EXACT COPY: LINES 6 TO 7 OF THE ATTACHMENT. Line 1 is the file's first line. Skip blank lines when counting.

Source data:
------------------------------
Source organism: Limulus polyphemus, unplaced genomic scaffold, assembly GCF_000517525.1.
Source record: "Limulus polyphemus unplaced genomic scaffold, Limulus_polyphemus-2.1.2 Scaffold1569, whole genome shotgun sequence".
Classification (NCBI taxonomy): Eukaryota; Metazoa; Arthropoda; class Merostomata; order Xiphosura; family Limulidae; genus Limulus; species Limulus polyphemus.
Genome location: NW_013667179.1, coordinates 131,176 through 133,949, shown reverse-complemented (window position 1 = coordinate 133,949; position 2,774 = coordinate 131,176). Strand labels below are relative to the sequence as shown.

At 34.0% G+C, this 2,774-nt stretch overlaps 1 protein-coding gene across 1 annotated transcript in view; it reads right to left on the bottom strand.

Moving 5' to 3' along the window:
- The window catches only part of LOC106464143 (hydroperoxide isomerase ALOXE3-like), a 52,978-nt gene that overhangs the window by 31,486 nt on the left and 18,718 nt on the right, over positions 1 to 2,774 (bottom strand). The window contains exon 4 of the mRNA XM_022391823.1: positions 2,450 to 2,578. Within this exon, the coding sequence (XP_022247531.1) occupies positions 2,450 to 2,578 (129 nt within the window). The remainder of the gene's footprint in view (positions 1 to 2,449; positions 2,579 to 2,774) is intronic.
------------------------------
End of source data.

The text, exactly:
Moving 5' to 3' along the window:
- The window catches only part of LOC106464143 (hydroperoxide isomerase ALOXE3-like), a 52,978-nt gene that overhangs the window by 31,486 nt on the left and 18,718 nt on the right, over positions 1 to 2,774 (bottom strand). The window contains exon 4 of the mRNA XM_022391823.1: positions 2,450 to 2,578. Within this exon, the coding sequence (XP_022247531.1) occupies positions 2,450 to 2,578 (129 nt within the window). The remainder of the gene's footprint in view (positions 1 to 2,449; positions 2,579 to 2,774) is intronic.